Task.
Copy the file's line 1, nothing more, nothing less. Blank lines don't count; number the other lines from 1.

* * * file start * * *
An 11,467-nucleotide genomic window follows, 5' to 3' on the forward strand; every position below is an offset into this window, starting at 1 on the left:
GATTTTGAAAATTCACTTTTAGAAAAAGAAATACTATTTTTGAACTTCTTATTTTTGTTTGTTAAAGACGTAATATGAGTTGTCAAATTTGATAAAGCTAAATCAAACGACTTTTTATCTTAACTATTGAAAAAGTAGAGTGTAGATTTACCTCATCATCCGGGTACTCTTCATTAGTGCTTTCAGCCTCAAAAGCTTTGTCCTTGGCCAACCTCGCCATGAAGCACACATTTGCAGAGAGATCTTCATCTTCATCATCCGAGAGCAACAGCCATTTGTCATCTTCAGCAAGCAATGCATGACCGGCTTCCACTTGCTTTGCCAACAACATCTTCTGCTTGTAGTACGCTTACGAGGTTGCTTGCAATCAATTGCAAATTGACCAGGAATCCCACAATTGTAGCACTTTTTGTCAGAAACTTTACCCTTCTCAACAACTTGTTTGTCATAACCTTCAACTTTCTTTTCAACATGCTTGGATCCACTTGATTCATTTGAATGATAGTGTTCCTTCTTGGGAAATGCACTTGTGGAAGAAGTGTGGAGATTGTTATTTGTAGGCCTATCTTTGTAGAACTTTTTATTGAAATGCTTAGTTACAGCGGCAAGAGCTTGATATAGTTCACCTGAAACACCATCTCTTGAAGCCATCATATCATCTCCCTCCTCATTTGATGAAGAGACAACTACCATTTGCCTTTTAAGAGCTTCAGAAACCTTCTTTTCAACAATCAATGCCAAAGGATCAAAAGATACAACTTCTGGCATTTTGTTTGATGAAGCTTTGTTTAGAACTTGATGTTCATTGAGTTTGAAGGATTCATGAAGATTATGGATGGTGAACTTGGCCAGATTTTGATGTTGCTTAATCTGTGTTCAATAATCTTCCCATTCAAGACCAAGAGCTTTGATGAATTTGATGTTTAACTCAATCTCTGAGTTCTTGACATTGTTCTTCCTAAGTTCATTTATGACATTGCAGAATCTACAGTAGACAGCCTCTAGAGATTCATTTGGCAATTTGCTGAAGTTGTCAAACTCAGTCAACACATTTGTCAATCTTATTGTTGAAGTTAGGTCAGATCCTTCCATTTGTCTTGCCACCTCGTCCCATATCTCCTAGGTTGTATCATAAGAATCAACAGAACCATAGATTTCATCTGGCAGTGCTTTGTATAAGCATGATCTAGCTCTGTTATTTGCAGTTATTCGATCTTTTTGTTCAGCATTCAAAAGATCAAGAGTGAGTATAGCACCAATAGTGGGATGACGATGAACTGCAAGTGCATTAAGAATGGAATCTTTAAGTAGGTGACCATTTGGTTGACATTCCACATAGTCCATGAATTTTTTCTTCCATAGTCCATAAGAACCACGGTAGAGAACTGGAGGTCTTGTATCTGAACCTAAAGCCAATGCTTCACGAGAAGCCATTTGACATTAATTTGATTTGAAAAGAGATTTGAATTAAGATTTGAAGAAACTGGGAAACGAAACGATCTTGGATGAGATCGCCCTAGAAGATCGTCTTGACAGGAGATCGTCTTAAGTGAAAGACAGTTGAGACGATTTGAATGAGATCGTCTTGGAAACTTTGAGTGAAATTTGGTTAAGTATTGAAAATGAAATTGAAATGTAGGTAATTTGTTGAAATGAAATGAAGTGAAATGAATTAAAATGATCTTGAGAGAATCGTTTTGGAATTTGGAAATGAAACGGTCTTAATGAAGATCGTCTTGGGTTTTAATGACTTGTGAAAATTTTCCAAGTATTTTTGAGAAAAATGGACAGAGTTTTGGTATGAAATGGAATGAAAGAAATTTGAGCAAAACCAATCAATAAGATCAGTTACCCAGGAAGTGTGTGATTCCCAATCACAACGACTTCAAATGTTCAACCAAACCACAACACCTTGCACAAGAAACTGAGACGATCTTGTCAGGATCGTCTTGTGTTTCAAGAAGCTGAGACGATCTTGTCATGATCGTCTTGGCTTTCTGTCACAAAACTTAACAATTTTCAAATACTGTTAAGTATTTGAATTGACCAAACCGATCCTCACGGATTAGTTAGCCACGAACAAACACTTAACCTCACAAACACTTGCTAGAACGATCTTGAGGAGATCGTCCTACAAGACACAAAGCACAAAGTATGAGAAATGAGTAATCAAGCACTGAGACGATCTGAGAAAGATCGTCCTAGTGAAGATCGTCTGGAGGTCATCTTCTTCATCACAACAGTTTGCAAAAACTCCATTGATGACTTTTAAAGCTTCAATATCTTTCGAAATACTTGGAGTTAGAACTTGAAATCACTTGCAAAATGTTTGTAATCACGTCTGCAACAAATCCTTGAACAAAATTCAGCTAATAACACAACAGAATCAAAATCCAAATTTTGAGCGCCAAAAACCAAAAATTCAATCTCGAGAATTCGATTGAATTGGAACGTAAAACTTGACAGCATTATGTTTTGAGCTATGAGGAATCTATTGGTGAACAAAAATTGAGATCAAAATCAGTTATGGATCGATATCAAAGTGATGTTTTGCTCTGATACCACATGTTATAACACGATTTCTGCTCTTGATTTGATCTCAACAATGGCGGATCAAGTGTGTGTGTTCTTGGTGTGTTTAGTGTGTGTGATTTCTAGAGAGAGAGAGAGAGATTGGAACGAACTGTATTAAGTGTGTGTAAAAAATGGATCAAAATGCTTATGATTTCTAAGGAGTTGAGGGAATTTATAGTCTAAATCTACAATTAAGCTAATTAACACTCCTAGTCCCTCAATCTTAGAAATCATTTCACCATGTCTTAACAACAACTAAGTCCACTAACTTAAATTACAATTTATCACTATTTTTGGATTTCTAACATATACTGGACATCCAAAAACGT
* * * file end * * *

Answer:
An 11,467-nucleotide genomic window follows, 5' to 3' on the forward strand; every position below is an offset into this window, starting at 1 on the left: